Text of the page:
Our results demonstrate that Level I technicians have an overall agreement of 85.9% with the expert and this improves to 94.3% when they upgrade to Level III. In our setting, it takes an average of 30 and 90 working days to achieve a skill level of Level I and III respectively. In a screening program of this nature, missing treatable disease could be dangerous, as the child may never have access to a clinical exam by an ROP specialist. Our results show that this occurrence is indeed very low. A Level I technician would miss 0.9% of infants needing treatment and a Level III only 0.4%. The corollary would be the ‘false positives’, which could add the burden of another visit for the baby and the family. This nearly halves from 9.4% to 4.8% as the skill improves from Level I to III. This can be attributed to their ability to image the temporal periphery up to and including the ora serrata in an increasing proportion of babies, enhancing their confidence of ‘discharging’ the baby [Fig. 2]. Initially Level I technicians begin by uploading all cases (green, orange and red) for remote expert tele-reporting. With increased expertise, Level III technicians are able to triage better, with the more urgent ‘red’ cases being uploaded for the ROP specialist to confirm if treatment is required on the live tele-ROP platform. Despite high grades of agreement with the specialist, it is recommended that before a baby is discharged from the screening network, the ROP specialist ratifies this decision by viewing the images or examines the baby on site wherever possible.

In the United Kingdom, under the NHS Diabetic Eye Screening Programme, technicians from designated central reading centers are employed to interpret downloaded images for diabetic retinopathy changes.[47] In the KIDROP program, our technicians capture, read and report ROP images ‘on-site’ and real-time. In future, with increasing volumes of images coming from different parts of the country, central-reading centers may become necessary.

We developed the smart phone app on the iPhone (Apple, CA, USA) for rapid review and reporting. In 2009, this was the first smart phone to provide touch technology, ‘pinch and drag’, and PDF printing compatibility.[9,11,19,20,21] This app allowed the expert anytime access to the images, less dependence on the computer, a user friendly interface to report the diagnosis and suggest follow-up. This is tightly integrated with the database maintained on a cloud-based server and is compliant with regulatory standards. With the proliferation and improvement of smart phone technology, future research would include imaging using the smart phone, App based data management systems and integration with video conferencing.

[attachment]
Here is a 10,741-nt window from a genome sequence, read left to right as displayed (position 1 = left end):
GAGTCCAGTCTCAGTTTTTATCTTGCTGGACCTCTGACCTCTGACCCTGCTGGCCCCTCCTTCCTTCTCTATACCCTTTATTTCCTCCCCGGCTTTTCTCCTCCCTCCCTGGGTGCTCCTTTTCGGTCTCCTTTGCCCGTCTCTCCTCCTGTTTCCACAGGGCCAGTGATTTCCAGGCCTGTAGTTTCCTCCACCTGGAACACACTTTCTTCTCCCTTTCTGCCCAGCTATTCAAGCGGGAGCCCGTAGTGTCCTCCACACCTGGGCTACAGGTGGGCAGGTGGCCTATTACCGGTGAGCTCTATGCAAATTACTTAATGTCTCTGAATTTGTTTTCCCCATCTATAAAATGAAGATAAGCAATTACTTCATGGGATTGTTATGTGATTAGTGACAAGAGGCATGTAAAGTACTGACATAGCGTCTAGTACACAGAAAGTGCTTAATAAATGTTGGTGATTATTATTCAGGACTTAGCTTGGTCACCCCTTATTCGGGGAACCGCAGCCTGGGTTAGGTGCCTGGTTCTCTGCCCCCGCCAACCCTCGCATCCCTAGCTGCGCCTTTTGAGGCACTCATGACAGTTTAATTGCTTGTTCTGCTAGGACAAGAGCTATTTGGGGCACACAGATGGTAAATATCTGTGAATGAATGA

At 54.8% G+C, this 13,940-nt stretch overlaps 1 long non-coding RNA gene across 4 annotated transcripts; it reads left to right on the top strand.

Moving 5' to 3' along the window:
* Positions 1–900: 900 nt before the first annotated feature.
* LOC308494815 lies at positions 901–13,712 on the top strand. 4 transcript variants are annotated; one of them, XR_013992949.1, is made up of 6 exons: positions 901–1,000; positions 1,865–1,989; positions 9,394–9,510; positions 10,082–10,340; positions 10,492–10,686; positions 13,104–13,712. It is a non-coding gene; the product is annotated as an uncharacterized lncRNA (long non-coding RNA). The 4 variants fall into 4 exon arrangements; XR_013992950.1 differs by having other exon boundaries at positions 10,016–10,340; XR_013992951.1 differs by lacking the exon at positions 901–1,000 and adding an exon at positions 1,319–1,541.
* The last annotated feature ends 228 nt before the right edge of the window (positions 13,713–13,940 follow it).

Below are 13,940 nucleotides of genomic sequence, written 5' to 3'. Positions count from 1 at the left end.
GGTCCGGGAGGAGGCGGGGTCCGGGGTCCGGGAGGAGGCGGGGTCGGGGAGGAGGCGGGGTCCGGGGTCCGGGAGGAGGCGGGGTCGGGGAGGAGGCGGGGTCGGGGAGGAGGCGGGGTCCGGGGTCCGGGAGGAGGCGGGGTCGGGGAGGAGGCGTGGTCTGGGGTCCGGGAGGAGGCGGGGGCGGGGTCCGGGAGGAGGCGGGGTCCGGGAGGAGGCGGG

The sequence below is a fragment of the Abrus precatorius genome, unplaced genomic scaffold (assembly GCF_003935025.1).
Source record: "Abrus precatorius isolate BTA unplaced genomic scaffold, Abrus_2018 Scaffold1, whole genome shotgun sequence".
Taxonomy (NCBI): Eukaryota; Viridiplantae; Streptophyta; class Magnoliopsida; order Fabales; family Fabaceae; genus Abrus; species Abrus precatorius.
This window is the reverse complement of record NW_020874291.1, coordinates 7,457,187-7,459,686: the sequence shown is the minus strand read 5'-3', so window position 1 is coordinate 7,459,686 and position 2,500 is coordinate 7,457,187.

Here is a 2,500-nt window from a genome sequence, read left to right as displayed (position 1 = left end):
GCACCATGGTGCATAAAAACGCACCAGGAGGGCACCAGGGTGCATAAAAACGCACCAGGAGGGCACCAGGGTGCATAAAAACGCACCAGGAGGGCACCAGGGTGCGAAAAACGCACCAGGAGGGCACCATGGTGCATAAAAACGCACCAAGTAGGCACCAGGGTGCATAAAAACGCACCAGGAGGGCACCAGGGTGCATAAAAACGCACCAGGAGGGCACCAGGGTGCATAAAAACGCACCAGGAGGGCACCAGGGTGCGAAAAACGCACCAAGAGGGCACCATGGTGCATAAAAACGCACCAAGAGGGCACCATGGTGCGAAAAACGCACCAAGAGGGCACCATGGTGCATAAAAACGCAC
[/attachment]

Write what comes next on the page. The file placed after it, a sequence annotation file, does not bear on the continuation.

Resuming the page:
A limitation of this study program is that it judged the validity of non-physicians to be graders with the assumption that the ‘gold standard’ for comparison of wide field digital imaging for ROP is dilated indirect ophthalmoscopy. This concept has already been questioned.[48] Studies suggest that photographic documentation may ‘inadvertently’ detect mild disease that was ‘missed’ on ophthalmoscopic examination.[35] The ability of images to document, review, store and compare disease far outweighs routine indirect ophthalmoscopy, even when performed by an expert. In our country, the current limited expertise to use ophthalmoscopy, particularly in rural areas is a case in favor of non-physician grading. The importance of training and validating the technicians cannot be overemphasized. Another limitation is that the cost-utility of this program has not been formally analyzed. Furthermore, the expertise of other Level III technicians has not been compared against our primary technicians who enjoy over 15,000 sessions each, hence making generalizability an unmeasured entity.

The KIDROP model is now being replicated in two more states and training is completed in two more. Level III technicians are the first line decision makers in the rural periphery who are backed by remote experts who read these images on smart phones. The outcome from these centers is awaited. However, the applicability of this program in other developed countries would attract unaddressed medico-legal constraints and needs evaluation.

In India, as ROP care, awareness, training and expertise among general ophthalmologists and specialists improves, it is likely that there would be less dependence on a program built on the tenants of KIDROP. Until then, the societal impact of missed screening due to lack of trained resources in peripheral areas leading to increased infant blindness would certainly be a factor for considering a ‘KIDROP like program’ as a model for ROP screening in underserved areas.


We acknowledge Mr. Praveen Sharma, Mr. Sivakumar Munusamy, Mr. Krishnan Narashimha for their participation in the program.


Source of Support: Nil.

Conflict of Interest: None declared.